Aquarium Design, Installation and Maintenance, Thousand Oaks, CaliforniaMarine Aquarium Maintenance and Installation, Thousand Oaks, California

Night Fish


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By Jim Wolf, Marine Biologist

The colorful reef fishes so typical of a salt water aquarium are just a part of the reef fish community. At night, a transition occurs between the colorful daytime inhabitants, and the dark, red colored night time fishes. There are many familiar fishes in this group and almost all fishes are active during twilight (dusk or dawn). Groupers, lionfish, eels and many predatory species exhibit some level of night activities but four families are specialist in this nighttime world. They enjoy tanks with subdued lighting, or perhaps a cave to escape the light. The two major groups are the Cardinal fishes, and the Beryciformes, so lets look at them!

BERYCIFORMES are a group of bony fishes with a well documented fossil record and a characteristic bony plated skull.  Many are lie-in-wait predators. This means that they lie motionless waiting for prey to come into range. Prey items include fish, crustaceans, and worms. Many of them are yellow to red in color because these colors quickly fade to an inconspicuous brown under conditions of low light.

Family HOLOCENTRIDAE. This is a large family including the very hardy Squirrel and Soldier fishes. The Squirrel fishes include about 40 species of fishes that all possess a large spine on their operculum (The plate that covers the gills), unlike their close cousins the Soldier fish which lack this spine.  Initially they are shy and reclusive, but the soon become very active and will accept almost any food. These animals have a large swim bladder, so are very sensitive to sounds and tapping on the glass. As these animals live frequently in caves, it is not unusual to see them up side down orienting to the roof of a cave.  They may occasionally push other fish around, but have a poorly equipped mouth, so therefore do not cause much damage. Conversely they should be watch for signs of injury if placed into a tank with aggressive fishes.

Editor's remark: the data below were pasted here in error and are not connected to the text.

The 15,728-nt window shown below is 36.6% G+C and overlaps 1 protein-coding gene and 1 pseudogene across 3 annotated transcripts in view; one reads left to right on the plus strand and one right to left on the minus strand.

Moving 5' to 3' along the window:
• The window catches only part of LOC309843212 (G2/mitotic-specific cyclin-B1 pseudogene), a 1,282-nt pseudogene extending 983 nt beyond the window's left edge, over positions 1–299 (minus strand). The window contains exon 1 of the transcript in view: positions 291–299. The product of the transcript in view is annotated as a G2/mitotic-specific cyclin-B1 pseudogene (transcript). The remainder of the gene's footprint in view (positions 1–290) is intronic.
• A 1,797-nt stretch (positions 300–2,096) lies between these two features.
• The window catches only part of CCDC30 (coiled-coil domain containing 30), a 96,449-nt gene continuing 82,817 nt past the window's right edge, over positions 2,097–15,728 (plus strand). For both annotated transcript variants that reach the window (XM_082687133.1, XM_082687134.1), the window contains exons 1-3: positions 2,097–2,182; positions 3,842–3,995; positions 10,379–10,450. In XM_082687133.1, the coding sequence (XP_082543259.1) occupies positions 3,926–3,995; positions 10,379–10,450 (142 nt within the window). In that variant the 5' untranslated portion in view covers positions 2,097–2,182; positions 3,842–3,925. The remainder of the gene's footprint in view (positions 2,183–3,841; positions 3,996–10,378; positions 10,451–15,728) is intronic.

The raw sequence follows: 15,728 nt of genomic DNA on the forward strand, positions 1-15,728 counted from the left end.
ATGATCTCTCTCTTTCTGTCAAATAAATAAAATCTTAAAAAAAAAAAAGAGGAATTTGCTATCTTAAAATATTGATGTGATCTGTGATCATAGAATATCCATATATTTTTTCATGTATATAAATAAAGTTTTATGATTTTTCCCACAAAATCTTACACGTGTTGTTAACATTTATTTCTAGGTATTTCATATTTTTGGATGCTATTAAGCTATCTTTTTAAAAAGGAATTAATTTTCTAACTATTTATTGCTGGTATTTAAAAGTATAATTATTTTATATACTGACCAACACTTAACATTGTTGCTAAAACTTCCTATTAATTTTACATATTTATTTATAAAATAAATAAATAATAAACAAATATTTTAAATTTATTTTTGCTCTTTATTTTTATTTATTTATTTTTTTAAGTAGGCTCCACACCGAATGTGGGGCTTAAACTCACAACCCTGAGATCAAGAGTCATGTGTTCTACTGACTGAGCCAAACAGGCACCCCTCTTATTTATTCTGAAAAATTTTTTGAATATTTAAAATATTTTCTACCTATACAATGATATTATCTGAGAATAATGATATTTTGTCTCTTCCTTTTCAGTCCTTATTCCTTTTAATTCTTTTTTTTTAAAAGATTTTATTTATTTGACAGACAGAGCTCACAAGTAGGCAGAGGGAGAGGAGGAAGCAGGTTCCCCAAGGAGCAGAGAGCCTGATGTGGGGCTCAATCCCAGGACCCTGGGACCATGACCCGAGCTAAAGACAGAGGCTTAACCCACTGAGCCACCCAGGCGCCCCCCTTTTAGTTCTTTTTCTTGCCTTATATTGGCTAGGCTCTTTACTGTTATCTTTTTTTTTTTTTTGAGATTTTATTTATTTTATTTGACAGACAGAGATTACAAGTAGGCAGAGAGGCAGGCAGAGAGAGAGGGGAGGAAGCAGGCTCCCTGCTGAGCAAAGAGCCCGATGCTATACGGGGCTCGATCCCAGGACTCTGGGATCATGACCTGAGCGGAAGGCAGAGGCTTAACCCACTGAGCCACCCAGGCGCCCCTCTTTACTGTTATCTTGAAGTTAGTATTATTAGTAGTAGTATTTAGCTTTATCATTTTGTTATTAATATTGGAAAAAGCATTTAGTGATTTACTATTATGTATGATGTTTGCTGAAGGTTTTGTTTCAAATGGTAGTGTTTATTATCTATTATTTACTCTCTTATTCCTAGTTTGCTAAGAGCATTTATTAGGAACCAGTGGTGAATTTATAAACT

These fish should be either solitary, or placed into a tank in groups of three or more. If two fish are placed together one will usually pick on the other.  By grouping in 1 or 3+ you avoid these problems. The remaining three families share this "1 or 3+ rule".

Family MONCENTRIDIDAE. This family includes only two species of Pinecone fish. These exotic expensive specimen fish are in the realm of the specialists fish. Pinecone fish have a bioluminescent organ under their eye that they use to signal one another. To thrive they need a tall aquarium with subdued lighting and tranquil tankmates. They eat live fishes and shrimp at first and can be trained to eat prepared foods. Despite these demands, they are well worth the effort, for how many other fishes glow in the dark?

Family OREOSOMATIDAE. Flattened, brick metallic red, big eyes and a large low slung mouth, the "Ox-eyed Oreos" leave a lasting impression. Rarely seen, but non the less very impressive, they are well worth the effort. Their care is similar to Pinecone Fish and tend to be a little more tolerant of light and tankmates.

Family APOGONIDAE: Cardinal fishes are in many respects the damsel fishes of the night. Members of the family Apogonidae, they fill many of the ecological niches that are filled by the damsels during daylight on the reef. The night time has caused them to be less territorial (since
there is less competition) and they have larger mouths ( to consume the larger plankton associated with night time on the reef) and posses large eyes.

They do well in small groups and are non aggressive. They eat a variety of food and will adapt readily to captivity if they are not harassed by other fishes. They like subdued lighting and are a good addition to a "twilight aquarium".

There over 170 species but only a few are seen in the hobby. Sphaeramia nematoptera is the common clown cardinal. It is tempting to add these fish to community aquarium , however they need a tranquil environment that is associate with either a reef or twilight aquarium. In captivity, if well cared for, Cardinal fish will breed. The male will hold the eggs in his mouth. On the reef they may be commensal ( to hang around with no "cost" to either host or visitor) with sea urchins or anemones and many other species are red to yellow in coloration with striking patterns.


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